In 1281, with the advent of the Sicilian Vespers, the kingdom split in half. The Angevin Kingdom of Naples included the southern part of the Italian peninsula, while the island of Sicily became the Aragonese Kingdom of Sicily.[18] The wars continued until the peace of Caltabellotta in 1302, which saw Frederick III recognised as king of the Isle of Sicily, while Charles II was recognised as the king of Naples by Pope Boniface VIII.[18] Despite the split, Naples grew in importance, attracting Pisan and Genoese merchants,[21] Tuscan bankers, and with them some of the most championed Renaissance artists of the time, such as Boccaccio, Petrarch and Giotto.[22] Alfonso I conquered Naples after his victory against the last Angevin king, René, and Naples was unified for a brief period with Sicily again.[23]

Aragonese to Bourbon

Revolutionary Masaniello

Sicily and Naples were separated in 1458 but remained as dependencies of Aragon under Ferrante.[24] The new dynasty enhanced Naples' commerce by establishing relations with the Iberian peninsula. Naples also became a centre of the Renaissance, with artists such as Laurana, da Messina, Sannazzaro and Poliziano arriving in the city.[25] During 1501 Naples came under direct rule from France at the time of Louis XII, as Neapolitan king Frederick was taken as a prisoner to France; this lasted four years.[26] Spain won Naples at the Battle of Garigliano and, as a result, Naples then became part of the Spanish Empire throughout the entire Habsburg Spain period.[26] The Spanish sent viceroys to Naples to directly deal with local issues: the most important of which was Pedro Álvarez de Toledo, who was responsible for considerable social, economic and urban progress in the city; he also supported the Inquisition.[27]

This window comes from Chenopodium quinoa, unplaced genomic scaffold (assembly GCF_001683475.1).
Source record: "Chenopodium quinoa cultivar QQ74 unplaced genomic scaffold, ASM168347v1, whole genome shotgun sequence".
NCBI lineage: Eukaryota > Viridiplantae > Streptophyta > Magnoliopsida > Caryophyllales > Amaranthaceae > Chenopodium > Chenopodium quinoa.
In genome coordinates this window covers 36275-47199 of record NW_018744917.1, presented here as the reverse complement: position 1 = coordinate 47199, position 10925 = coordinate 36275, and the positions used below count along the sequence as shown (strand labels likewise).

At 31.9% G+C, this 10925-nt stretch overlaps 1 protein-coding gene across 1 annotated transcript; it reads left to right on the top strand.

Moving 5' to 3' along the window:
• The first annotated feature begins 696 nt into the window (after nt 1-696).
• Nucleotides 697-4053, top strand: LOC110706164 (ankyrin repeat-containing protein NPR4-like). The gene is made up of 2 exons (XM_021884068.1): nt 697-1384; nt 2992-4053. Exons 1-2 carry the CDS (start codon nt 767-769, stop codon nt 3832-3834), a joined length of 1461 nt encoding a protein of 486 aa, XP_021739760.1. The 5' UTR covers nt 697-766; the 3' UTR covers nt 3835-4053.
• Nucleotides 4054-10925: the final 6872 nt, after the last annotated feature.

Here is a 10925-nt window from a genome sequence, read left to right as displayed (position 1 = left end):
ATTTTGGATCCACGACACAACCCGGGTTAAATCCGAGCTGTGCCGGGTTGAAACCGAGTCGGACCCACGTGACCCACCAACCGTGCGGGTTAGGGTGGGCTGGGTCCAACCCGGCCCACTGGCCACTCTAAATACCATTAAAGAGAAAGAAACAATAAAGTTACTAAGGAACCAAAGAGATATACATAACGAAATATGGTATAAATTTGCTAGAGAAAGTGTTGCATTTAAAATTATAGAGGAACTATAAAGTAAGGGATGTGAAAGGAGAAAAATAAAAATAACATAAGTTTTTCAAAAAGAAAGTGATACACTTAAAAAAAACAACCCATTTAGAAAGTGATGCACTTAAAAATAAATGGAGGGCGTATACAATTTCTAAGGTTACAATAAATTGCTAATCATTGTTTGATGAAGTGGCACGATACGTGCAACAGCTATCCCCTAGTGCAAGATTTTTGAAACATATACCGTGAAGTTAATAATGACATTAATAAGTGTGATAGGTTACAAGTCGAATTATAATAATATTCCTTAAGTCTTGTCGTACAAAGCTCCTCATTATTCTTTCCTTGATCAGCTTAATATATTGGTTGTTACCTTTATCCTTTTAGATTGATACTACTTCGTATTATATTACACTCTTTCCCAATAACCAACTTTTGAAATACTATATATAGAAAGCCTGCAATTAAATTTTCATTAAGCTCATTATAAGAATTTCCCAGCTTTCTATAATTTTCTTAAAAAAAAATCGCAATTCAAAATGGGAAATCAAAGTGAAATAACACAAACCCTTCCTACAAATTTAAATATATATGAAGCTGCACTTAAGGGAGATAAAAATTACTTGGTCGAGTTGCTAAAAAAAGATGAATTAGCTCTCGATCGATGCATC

During this period Naples became Europe's second largest city after Paris.[28] During the Baroque era it was home to artists including Caravaggio, Rosa and Bernini; philosophers such as Telesio, Bruno, Campanella and Vico; and writers such as Battista Marino. A revolution led by local fisherman Masaniello saw the creation of a brief independent Neapolitan Republic, though this lasted only a few months before Spanish rule was regained.[26] Finally, by 1714, the Spanish ceased to rule Naples as a result of the War of the Spanish Succession; it was the Austrian Charles VI who ruled from Vienna, similarly, with viceroys.[29] However, the War of the Polish Succession saw the Spanish regain Sicily and Naples as part of a personal union, which in the Treaty of Vienna were recognised as independent under a cadet branch of the Spanish Bourbons in 1738 under Charles VII.[30]

Ferdinand, Bourbon king.

During the time of Ferdinand IV, the French Revolution made its way to Naples: Horatio Nelson, an ally of the Bourbons, even arrived in the city in 1798 to warn against it. However, Ferdinand was forced to retreat and fled to Palermo, where he was protected by a British fleet.[31] Naples' lower classes (the lazzaroni) were pious and Royalist, favouring the Bourbons; in the mêlée that followed, they fought the Neapolitan pro-Republican aristocracy, causing a civil war.[31] The Republicans conquered Castel Sant'Elmo and proclaimed a Parthenopaean Republic, secured by the French Army.[31] A counter-revolutionary religious army of lazzaroni under Fabrizio Ruffo was raised; they had great success and the French surrendered the Neapolitan castles and were allowed to sail back to Toulon.[31]